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I am currently writing a quick script in Ruby that goes through all the contents of two folders, and returns a list of all the files that are not in either of the two folders. Currently what I am doing is storing the paths of all the files of each directory in an array:

Find.find(dir1) do |path|
  if File.file?(path)
    directory1_files << path # Add path to an array of file_paths for the 1st directory.
end # I repeat the process for the second directory and store their paths in an array called directory2_files.

The problem I am having is that when I try and subtract the two arrays (larger array - small array) to get the remaining files, I get an empty array. Reason I get this is because the full paths are trying to be subtracted instead of just the basenames. Ex: ~/folder1/file.txt != ~/folder2/file.txt How can I find if a file with the same name is in two folders, and remove it from a list so the only files remaining are the ones not present in both folders?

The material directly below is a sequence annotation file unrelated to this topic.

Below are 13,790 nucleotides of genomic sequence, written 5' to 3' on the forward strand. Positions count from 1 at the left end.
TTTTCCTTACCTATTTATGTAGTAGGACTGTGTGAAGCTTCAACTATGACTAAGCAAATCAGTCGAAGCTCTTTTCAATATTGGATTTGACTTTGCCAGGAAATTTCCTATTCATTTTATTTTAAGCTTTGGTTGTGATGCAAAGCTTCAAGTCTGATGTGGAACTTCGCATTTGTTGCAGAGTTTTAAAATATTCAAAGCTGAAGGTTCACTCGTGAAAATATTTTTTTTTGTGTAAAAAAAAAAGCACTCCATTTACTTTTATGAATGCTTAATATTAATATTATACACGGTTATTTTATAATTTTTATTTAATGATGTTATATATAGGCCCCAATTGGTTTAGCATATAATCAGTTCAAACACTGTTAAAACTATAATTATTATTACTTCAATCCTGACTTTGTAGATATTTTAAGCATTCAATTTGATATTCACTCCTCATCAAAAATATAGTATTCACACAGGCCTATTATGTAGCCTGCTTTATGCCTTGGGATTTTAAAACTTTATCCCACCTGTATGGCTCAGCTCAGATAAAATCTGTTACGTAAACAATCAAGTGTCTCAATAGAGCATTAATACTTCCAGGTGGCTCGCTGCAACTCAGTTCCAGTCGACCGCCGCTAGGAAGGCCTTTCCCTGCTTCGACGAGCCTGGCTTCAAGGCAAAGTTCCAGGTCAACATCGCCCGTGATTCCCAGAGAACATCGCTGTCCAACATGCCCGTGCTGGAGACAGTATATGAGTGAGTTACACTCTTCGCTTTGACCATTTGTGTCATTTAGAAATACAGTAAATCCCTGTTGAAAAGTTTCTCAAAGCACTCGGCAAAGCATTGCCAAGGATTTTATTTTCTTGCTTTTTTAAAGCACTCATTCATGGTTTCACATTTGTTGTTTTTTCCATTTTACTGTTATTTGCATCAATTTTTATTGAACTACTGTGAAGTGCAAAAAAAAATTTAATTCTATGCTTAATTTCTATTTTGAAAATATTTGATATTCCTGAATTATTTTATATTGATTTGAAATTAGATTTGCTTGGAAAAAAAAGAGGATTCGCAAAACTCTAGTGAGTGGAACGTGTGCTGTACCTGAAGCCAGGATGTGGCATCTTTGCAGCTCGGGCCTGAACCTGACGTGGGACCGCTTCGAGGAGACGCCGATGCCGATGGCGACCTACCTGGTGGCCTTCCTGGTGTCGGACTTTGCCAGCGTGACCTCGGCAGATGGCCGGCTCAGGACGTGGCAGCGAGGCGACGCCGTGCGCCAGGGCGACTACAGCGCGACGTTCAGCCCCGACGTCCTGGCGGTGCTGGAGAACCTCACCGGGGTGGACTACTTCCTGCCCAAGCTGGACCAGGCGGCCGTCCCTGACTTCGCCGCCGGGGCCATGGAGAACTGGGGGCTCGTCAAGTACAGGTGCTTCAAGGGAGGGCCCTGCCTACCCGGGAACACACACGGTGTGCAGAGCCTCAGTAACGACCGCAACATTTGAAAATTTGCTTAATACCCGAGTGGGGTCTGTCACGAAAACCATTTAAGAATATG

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2 Answers 2

up vote 2 down vote accepted

Since you know the paths to both folders (i.e. dir1 and dir2) I'd suggest to to calculate paths relative to them, so that later you could compare relative paths (effectively ignoring the ~/folder1 part of the path). Use dictionaries to map between relative and absolute paths (so that you could remove them).

Something like this:

dir1 = '~/folder1'
directory1_files = {}

Find.find(dir1) do |path|
  if File.file?(path)
    relative_path = path[dir1.length, path.length]
    directory1_files[relative_path] = path

Then, whenever you have directory1_files and directory2_files, compare their .keys in order to find the differences.

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Use File.basename(filename). This also works if "filename" is a File object.

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This won't work with nested directories, i.e. ~dir1/file.txt and ~dir2/subdir1/file.txt will be considered having the same relative path, while they are do not. –  Ihor Kaharlichenko Aug 22 '10 at 6:59
The path is ignored with File.basename(). It returns only the file name without its directory part. Both File.basename('~/dir1/file.txt') and File.basename('~/dir2/subdir1/file.txt') return 'file.txt'. –  Alkaline Aug 22 '10 at 13:55

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